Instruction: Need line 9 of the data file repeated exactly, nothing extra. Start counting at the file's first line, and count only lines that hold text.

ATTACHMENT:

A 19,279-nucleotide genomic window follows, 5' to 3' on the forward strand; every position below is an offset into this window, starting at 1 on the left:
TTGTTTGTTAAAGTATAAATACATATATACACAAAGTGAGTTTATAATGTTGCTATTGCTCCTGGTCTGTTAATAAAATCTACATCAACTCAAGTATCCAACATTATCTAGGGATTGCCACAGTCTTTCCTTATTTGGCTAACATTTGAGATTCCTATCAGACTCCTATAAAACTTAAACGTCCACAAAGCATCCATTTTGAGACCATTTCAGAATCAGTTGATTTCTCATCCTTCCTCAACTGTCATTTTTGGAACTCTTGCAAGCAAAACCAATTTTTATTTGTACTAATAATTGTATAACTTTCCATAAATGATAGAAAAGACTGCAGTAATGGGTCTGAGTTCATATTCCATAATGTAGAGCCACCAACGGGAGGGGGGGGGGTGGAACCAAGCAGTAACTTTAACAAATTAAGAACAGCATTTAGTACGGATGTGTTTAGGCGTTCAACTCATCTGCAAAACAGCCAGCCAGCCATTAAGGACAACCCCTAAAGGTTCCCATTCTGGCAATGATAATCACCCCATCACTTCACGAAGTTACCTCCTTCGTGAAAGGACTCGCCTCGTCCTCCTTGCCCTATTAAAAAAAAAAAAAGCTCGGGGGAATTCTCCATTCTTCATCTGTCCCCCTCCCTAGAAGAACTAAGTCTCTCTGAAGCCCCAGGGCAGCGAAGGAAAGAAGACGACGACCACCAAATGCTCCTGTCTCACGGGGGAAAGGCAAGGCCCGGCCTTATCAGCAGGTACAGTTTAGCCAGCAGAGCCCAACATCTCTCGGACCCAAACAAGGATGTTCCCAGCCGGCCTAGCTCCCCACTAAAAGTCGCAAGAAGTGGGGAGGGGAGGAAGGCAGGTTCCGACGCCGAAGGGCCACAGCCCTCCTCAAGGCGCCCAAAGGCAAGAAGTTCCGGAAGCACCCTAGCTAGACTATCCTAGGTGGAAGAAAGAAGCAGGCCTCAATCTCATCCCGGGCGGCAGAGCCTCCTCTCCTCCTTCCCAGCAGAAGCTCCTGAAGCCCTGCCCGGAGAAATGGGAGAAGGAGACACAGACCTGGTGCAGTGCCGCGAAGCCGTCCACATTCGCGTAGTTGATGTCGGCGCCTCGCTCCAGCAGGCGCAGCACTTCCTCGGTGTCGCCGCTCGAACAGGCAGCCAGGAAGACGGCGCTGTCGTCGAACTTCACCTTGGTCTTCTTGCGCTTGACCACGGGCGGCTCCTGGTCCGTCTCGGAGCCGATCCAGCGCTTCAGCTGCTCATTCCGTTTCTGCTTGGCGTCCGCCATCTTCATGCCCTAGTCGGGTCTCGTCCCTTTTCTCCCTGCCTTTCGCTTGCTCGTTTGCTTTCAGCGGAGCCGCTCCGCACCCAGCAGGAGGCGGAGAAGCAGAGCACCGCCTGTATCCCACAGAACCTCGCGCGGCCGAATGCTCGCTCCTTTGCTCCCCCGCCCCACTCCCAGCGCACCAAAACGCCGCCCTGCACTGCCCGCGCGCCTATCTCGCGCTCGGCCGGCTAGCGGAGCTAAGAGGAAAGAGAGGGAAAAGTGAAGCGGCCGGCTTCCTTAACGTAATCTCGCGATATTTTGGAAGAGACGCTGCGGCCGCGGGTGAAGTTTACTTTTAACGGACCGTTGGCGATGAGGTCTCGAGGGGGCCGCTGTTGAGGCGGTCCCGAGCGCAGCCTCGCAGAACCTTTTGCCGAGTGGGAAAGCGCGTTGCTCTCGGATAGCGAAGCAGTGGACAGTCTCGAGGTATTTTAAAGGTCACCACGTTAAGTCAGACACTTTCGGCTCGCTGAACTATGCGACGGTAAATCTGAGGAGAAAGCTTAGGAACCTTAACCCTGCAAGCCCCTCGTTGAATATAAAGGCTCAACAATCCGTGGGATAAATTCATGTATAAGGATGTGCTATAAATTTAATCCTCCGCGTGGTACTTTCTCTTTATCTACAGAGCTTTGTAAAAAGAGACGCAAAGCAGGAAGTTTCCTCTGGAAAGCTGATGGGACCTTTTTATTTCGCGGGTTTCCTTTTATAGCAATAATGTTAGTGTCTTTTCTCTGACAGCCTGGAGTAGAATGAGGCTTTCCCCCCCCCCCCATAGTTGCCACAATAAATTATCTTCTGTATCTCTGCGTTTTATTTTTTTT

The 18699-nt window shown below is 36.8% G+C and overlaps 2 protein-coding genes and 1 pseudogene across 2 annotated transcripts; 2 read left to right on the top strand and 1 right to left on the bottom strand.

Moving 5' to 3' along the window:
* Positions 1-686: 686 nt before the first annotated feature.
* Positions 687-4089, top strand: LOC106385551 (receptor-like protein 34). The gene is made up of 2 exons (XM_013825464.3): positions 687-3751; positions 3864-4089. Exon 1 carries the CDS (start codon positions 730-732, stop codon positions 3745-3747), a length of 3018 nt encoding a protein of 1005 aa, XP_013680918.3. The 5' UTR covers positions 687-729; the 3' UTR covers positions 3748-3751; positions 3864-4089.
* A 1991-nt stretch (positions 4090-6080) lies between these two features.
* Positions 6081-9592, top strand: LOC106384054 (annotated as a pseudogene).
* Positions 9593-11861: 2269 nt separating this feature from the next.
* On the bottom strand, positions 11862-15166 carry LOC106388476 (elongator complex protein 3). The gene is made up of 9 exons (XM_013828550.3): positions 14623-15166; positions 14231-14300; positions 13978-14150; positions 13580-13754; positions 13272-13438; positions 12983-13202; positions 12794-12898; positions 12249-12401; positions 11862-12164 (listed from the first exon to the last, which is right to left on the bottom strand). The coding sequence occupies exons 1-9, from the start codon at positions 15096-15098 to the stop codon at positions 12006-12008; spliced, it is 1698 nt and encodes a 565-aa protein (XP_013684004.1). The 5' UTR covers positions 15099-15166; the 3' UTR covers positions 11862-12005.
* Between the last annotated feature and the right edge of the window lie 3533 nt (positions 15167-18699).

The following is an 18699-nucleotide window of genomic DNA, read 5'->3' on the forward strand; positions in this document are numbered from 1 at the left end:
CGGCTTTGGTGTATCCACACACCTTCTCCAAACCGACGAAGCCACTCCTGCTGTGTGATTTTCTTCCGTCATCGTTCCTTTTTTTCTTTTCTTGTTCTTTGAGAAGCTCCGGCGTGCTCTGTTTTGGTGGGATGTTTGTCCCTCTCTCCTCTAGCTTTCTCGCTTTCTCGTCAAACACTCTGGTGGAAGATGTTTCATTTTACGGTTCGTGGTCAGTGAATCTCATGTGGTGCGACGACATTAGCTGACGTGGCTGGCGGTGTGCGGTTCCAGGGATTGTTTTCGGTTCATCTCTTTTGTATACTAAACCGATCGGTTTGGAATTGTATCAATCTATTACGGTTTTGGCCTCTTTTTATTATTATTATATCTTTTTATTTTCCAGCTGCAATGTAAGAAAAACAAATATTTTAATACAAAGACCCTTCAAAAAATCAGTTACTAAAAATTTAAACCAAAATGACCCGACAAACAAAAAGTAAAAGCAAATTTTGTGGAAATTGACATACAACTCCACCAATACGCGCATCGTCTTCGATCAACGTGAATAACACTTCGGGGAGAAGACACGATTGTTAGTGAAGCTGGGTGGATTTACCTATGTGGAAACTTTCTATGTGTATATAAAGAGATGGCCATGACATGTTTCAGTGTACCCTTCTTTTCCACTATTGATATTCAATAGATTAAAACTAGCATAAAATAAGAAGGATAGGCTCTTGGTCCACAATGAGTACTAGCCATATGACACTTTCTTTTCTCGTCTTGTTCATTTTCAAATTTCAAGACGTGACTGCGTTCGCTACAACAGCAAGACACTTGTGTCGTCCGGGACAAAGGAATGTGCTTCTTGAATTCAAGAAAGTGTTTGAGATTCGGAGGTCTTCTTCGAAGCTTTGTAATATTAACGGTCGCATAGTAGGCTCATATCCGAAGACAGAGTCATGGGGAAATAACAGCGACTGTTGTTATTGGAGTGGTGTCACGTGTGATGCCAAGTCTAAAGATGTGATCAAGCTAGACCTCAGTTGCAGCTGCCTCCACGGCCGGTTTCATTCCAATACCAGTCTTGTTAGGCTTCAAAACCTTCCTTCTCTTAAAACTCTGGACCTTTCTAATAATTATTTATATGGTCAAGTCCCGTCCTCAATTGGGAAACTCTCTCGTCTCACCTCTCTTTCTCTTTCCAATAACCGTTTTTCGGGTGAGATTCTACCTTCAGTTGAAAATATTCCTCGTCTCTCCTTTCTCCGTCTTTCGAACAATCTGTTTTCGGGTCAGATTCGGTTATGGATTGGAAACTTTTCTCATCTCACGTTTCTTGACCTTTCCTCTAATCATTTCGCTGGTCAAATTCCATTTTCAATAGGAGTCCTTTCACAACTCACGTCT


* Positions 9593-11861: 2269 nt separating this feature from the next.